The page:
History and Philosophy of Science Seminar: Hayley Clatterbuck
- Date: Wednesday 28 October 2020, 15:15 – 17:00
- Location: Off-campus
- Cost: Free
Dr Clatterbuck, from Wisconsin-Madison, will talk on the following topic: ‘Darwin's causal argument against creationism’.
The research seminar of the Centre for History and Philosophy of Science runs fortnightly during term time.
Please note, that this event will be held on Microsoft Teams. Contact email@example.com for link to join the event.
‘Darwin's causal argument against creationism’
Hayley Clatterbuck (Wisconsin-Madison)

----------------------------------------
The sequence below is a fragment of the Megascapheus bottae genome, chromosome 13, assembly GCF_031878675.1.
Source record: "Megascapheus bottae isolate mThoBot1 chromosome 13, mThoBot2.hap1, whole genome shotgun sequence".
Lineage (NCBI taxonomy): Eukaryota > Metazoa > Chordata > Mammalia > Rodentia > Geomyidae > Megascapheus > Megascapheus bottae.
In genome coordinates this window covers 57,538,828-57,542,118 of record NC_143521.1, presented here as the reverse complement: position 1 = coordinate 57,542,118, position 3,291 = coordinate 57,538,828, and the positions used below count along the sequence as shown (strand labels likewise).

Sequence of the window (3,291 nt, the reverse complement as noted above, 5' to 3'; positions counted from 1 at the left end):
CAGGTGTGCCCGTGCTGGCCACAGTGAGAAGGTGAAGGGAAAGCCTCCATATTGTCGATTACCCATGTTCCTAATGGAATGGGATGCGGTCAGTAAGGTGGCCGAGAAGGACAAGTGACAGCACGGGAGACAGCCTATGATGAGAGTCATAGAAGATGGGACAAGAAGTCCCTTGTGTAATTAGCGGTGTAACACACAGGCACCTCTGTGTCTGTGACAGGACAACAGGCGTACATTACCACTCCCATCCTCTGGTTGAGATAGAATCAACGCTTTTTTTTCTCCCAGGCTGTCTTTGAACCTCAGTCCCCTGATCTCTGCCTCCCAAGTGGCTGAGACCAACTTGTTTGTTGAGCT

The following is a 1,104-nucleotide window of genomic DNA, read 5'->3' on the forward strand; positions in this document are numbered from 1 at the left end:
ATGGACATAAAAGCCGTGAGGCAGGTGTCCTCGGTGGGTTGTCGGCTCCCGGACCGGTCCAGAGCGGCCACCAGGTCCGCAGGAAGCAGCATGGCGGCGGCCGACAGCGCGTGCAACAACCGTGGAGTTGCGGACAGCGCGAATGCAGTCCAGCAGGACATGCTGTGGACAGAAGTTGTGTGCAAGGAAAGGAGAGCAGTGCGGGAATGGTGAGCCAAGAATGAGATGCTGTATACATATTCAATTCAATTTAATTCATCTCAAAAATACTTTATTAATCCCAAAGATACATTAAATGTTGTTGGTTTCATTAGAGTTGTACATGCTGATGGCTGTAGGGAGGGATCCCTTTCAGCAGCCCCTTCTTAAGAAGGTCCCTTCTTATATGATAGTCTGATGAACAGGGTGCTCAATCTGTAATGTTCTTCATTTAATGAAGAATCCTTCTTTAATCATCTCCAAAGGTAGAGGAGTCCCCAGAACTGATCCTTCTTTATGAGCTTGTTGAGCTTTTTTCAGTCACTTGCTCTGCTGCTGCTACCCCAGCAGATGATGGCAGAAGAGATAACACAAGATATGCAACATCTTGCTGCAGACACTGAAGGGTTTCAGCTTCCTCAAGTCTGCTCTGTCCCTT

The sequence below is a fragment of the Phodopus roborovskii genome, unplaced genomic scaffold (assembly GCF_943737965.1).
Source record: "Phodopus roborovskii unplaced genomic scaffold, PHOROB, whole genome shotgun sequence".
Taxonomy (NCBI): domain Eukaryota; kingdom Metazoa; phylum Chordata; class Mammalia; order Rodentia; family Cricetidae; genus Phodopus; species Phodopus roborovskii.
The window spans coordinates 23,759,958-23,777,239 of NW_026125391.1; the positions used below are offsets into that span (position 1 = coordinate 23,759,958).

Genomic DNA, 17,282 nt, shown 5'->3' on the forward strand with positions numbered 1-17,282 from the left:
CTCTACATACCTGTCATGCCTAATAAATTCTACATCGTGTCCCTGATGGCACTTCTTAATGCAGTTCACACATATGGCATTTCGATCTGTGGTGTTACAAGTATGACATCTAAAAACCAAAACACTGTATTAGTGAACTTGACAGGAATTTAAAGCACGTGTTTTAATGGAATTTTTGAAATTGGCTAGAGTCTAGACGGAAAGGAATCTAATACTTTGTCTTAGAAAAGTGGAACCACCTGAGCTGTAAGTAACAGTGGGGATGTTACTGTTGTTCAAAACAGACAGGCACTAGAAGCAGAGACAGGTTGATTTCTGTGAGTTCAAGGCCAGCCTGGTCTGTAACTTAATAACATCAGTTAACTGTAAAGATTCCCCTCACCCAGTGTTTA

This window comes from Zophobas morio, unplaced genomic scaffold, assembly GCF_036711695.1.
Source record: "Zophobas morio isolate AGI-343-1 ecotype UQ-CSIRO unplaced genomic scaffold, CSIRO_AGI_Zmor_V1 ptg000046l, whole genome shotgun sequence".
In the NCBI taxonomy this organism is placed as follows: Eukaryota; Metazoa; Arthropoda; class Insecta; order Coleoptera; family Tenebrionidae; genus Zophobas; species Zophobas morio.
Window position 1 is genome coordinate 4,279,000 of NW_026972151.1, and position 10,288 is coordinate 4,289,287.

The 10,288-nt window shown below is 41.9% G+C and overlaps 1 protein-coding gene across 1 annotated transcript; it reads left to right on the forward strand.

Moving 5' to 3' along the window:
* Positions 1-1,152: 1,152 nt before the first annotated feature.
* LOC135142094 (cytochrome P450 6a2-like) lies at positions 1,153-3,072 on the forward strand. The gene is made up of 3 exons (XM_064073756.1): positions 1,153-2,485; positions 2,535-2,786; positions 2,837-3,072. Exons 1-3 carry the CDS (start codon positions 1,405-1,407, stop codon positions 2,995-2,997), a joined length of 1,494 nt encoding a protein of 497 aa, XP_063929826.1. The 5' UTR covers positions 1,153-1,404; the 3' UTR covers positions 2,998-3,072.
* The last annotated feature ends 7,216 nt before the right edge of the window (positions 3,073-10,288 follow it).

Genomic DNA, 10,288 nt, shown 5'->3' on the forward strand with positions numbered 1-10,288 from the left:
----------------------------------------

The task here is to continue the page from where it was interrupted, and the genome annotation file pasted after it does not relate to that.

In the Origin of Species, Darwin vacillates between two incompatible lines of attack on special creationism. At times, he argues that functionless traits are evidence against special creation, as we would expect a designer to create traits that are useful for their possessors. At other times, Darwin argues that special creationism is explanatorily vacuous, for any possible observation is compatible with some putative intention of the designer. However, in later works, Darwin turns to an argument against creationism—and indeed, against the possibility of design in nature more generally—that he finds much more compelling. He argues that the variations which arise are random with respect to fitness and hence there is no designer. I will examine why Darwin found this argument much more compelling than the ones in the Origin and will suggest that it is because it can be made from general causal principles alone, rather than having to reason about the intentions or capacities of a creator. I will use tools from today’s causal modeling frameworks to examine whether and why this argument from random variation succeeds.